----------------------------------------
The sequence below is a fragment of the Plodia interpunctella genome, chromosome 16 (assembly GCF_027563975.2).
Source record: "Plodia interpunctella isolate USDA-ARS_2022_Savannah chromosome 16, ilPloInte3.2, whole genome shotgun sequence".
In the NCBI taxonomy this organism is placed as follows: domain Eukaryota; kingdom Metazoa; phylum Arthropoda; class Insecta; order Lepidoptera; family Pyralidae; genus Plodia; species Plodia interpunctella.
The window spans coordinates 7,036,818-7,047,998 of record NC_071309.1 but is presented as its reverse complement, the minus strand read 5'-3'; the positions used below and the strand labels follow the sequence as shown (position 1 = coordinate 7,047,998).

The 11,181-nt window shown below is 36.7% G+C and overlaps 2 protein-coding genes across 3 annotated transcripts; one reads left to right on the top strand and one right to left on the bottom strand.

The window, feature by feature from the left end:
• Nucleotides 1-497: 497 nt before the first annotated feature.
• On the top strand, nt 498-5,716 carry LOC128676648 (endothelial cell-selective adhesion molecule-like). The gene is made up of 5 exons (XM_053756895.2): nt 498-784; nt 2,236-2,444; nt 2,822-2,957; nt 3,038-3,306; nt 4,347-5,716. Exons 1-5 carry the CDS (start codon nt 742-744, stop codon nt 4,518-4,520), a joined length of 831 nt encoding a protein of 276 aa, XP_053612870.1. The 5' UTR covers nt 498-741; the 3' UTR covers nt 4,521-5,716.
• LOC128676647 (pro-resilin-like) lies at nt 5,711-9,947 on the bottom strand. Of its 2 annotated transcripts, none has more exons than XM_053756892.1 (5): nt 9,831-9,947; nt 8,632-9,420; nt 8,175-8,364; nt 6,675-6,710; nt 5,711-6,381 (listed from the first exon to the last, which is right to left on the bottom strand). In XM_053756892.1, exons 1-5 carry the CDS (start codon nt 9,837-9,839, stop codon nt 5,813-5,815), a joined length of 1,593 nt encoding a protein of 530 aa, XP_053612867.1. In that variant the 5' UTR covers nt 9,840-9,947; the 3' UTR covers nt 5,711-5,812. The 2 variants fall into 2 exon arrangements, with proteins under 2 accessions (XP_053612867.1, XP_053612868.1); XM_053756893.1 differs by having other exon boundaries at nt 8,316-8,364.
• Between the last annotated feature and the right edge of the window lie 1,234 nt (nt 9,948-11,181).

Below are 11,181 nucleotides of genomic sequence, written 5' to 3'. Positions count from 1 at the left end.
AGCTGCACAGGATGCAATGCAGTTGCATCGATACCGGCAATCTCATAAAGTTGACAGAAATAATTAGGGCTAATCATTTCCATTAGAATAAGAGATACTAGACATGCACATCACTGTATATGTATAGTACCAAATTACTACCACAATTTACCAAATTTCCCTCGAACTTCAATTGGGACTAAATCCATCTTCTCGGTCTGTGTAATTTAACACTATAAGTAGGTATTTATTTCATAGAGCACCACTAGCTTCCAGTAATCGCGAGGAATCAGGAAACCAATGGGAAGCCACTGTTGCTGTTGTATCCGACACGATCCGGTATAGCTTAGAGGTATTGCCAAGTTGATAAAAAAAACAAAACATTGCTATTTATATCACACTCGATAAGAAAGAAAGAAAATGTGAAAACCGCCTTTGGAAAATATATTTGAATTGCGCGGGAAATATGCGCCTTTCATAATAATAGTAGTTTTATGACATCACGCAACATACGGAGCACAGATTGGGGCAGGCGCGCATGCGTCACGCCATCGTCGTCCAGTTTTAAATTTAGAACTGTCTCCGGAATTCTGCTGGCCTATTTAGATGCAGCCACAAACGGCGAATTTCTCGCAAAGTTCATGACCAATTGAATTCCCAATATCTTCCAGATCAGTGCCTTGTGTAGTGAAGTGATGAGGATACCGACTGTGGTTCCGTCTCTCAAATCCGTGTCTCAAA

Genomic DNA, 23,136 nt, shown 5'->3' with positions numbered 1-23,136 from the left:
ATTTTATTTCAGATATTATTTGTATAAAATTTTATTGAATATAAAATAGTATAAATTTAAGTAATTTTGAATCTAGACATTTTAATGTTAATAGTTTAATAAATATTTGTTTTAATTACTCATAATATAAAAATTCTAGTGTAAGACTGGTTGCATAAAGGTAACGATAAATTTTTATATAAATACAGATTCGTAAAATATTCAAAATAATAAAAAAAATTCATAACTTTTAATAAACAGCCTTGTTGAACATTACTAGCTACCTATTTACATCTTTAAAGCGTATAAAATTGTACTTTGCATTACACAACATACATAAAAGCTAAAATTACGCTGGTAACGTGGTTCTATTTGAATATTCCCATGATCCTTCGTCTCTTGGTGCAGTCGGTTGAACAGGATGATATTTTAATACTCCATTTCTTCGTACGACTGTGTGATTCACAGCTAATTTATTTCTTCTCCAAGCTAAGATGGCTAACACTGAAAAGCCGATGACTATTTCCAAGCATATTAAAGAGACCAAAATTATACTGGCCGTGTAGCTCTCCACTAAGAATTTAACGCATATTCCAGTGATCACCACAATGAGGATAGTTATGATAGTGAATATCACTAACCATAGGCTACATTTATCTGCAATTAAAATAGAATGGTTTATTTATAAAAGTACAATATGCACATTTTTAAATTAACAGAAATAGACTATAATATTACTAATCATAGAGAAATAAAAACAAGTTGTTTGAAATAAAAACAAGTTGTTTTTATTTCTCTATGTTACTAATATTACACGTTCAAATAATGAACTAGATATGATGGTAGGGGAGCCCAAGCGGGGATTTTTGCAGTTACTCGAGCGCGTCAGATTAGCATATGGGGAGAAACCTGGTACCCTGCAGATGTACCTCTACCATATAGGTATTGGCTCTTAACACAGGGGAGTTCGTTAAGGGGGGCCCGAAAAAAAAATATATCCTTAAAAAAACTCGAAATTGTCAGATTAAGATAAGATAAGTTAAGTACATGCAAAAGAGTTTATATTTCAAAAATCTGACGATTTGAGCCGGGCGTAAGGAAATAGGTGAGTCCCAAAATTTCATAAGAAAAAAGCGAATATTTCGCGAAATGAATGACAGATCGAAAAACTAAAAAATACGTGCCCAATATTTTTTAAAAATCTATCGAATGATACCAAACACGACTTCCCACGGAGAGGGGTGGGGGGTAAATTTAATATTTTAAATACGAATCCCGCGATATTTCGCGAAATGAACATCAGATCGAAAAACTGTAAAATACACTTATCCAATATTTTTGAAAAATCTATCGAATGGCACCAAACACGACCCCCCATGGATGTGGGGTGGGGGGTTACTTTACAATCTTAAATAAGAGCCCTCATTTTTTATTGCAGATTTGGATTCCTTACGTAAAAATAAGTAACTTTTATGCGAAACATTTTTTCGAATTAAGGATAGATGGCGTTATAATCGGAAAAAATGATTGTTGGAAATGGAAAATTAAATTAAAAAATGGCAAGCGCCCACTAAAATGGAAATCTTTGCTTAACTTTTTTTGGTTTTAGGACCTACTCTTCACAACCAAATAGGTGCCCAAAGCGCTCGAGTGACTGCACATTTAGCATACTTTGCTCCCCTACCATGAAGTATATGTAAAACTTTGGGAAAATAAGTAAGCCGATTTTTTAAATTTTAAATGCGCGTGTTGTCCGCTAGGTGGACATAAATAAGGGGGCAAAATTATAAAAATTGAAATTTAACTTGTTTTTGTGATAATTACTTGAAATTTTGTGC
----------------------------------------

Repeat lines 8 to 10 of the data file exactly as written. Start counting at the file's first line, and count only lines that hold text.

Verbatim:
• On the top strand, nt 498-5,716 carry LOC128676648 (endothelial cell-selective adhesion molecule-like). The gene is made up of 5 exons (XM_053756895.2): nt 498-784; nt 2,236-2,444; nt 2,822-2,957; nt 3,038-3,306; nt 4,347-5,716. Exons 1-5 carry the CDS (start codon nt 742-744, stop codon nt 4,518-4,520), a joined length of 831 nt encoding a protein of 276 aa, XP_053612870.1. The 5' UTR covers nt 498-741; the 3' UTR covers nt 4,521-5,716.
• LOC128676647 (pro-resilin-like) lies at nt 5,711-9,947 on the bottom strand. Of its 2 annotated transcripts, none has more exons than XM_053756892.1 (5): nt 9,831-9,947; nt 8,632-9,420; nt 8,175-8,364; nt 6,675-6,710; nt 5,711-6,381 (listed from the first exon to the last, which is right to left on the bottom strand). In XM_053756892.1, exons 1-5 carry the CDS (start codon nt 9,837-9,839, stop codon nt 5,813-5,815), a joined length of 1,593 nt encoding a protein of 530 aa, XP_053612867.1. In that variant the 5' UTR covers nt 9,840-9,947; the 3' UTR covers nt 5,711-5,812. The 2 variants fall into 2 exon arrangements, with proteins under 2 accessions (XP_053612867.1, XP_053612868.1); XM_053756893.1 differs by having other exon boundaries at nt 8,316-8,364.
• Between the last annotated feature and the right edge of the window lie 1,234 nt (nt 9,948-11,181).